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Synod15: Report From Small Circle English 'B'

“The group stressed that the family is not just the object of evangelization but an active subject, agent, and source of evangelization”

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The Vatican today published the third set of reports completed by the small circles in the Synod of Bishops. The circles are divided by language groups, and there are four English-speaking circles. The reports today regard the third part of the Instrumentum Laboris.

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Moderator: Card. NICHOLS Vincent Gerard

Relator: S.E. Mons. MARTIN Diarmuid

The group asked that the final document be entitled: “The Final Relatio of the Synod of Bishops on the Vocation and Mission of the Family in the Church and the Contemporary World presented to His Holiness Pope Francis.”

The group stressed that the family is not just the object of evangelization but an active subject, agent, and source of evangelization. The family carries out the work of evangelization within the family cell itself, through the self-giving love of the spouses, through the education to unselfish affectivity of children, and being a transforming leaven in society. The actual living out of family communion is a form of missionary proclamation. The mission and witness of evangelization finds its roots in the sacraments of initiation: baptism, confirmation, and Eucharist.

The group stressed the role of families in associations, family movements, small Christian communities, and in the parish.

Within this internal family communion the group wished to add a new paragraph on “Marriage, an Expression of the Goodness of the Gift of Sexuality”. In sexual loving the married couples experiences God’s tenderness. The Church’s teaching on sexuality – including the meaning of chastity – must stress the beauty, joy, and richness of human sexuality and the place of sexual love in a committed, exclusive, and permanent relationship. The rich Christian vision of sexuality is in many places being undermined by a narrower and impoverished understanding.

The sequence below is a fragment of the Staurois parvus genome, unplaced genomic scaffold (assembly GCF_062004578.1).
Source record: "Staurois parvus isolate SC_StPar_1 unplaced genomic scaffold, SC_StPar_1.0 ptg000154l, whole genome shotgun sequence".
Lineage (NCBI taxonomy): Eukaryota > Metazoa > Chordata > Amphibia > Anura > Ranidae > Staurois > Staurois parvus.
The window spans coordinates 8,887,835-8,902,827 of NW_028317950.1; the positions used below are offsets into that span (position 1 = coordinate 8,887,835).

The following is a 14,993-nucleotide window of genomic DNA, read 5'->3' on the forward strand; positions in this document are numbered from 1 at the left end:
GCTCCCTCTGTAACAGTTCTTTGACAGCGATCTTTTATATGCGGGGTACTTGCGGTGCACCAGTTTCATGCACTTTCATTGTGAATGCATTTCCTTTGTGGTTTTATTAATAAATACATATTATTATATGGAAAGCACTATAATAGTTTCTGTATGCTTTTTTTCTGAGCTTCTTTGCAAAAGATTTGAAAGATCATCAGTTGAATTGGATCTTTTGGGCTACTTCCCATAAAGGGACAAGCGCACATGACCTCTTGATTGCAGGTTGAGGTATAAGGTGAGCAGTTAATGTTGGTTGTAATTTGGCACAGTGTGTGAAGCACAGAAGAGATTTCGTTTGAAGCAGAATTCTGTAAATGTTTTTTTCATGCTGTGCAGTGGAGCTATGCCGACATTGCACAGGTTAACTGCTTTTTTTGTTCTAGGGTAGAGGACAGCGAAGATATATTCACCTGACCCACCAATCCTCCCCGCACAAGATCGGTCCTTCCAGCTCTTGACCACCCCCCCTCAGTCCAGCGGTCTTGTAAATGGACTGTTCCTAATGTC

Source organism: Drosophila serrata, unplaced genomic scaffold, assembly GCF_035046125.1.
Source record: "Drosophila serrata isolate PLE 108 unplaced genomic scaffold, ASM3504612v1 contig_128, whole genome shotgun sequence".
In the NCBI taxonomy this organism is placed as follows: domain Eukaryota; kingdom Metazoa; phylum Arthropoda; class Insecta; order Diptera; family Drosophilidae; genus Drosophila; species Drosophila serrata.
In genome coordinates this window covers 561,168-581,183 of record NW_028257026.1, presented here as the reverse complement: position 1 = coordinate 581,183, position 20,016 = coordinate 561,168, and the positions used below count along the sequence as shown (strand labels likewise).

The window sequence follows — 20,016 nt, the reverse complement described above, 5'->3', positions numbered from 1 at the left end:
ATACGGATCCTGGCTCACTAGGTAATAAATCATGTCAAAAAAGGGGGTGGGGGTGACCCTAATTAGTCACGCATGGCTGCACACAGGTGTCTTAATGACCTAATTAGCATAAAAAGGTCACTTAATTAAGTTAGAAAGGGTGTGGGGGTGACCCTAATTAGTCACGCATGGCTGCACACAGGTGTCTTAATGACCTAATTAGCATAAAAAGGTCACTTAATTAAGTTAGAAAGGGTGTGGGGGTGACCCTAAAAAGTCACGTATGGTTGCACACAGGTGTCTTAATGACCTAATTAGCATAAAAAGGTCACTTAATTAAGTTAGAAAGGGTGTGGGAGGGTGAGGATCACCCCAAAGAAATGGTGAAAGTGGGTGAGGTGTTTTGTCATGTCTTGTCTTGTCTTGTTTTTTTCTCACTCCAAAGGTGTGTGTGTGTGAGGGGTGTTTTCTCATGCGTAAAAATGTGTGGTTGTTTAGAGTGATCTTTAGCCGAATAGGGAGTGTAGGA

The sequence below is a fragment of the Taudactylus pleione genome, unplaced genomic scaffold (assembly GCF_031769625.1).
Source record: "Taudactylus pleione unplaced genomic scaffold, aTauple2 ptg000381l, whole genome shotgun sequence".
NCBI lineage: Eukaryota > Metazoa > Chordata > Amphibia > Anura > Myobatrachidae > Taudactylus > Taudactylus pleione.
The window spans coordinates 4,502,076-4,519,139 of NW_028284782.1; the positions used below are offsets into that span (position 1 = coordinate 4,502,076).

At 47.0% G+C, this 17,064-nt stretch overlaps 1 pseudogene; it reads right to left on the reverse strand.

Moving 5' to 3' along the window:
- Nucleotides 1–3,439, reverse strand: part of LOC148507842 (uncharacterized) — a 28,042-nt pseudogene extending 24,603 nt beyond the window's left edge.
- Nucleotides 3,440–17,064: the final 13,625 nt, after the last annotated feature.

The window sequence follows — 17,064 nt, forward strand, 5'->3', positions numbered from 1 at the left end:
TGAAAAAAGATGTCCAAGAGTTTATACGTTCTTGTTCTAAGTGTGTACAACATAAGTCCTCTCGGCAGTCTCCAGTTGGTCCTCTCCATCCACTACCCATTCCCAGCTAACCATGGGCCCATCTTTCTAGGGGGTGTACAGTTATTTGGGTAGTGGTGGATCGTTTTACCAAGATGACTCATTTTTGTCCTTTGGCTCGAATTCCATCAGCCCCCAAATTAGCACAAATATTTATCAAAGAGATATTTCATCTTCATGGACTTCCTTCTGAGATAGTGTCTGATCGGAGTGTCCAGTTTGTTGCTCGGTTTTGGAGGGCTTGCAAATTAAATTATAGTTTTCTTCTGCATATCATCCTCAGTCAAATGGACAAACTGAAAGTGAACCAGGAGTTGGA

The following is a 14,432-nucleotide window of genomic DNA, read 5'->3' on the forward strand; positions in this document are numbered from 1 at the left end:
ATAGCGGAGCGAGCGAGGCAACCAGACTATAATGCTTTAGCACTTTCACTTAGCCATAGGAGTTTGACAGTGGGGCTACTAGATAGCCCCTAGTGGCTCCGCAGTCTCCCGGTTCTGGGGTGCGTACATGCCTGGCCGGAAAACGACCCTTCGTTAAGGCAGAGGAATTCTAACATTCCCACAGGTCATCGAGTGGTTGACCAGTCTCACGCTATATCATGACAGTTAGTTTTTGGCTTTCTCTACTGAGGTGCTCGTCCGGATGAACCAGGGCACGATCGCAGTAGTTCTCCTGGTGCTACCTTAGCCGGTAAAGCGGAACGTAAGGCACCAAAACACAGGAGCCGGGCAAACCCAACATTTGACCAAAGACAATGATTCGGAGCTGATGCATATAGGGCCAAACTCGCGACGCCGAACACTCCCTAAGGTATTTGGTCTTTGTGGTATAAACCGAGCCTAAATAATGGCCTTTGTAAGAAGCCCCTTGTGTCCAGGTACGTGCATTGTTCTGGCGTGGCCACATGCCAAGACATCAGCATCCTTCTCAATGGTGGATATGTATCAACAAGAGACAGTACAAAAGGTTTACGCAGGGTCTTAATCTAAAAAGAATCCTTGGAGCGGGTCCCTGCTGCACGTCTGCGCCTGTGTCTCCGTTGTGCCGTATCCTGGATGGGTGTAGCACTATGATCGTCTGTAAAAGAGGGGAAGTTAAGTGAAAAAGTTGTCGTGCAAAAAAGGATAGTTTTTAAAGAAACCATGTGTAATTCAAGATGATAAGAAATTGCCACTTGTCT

The group stressed the importance of marriage preparation not just in the period before the marriage ceremony. It was suggested that the traditional distinctions remote, proximate, and immediate be recovered in reflection on all forms of vocation.

Families themselves are the first heralds of the Gospel. In the family spouses exercise the common priesthood of all believers. The formation in faith of children from the youngest age is remote preparation for mature adult discipleship.

Youth ministry, parish and school catechesis, retreats, and small Christian communities should focus on young adults and reflect on how God is calling them whether within marriage, single life, priesthood, or consecrated life. Such a long-term catechesis would stress marriage as an itinerary of faith.

The immediate preparation of the couple for the celebration of marriage should include catechesis on marriage as sacrament and a vocation, on prayer, and on an invitation to those who have been lax in their faith to return. In some areas it was noted that most couples who present themselves for marriage preparation may have been living together for long periods. In other areas traditions and cultures include longer, structural preparation with the active involvement of both families.

The group affirmed the essential role of priests, as apostles to the family, in preparing couples for the sacrament of marriage and in continuing to accompany couples and families to live out their vocations. The group proposed a new paragraph on the formation of priests for this ministry.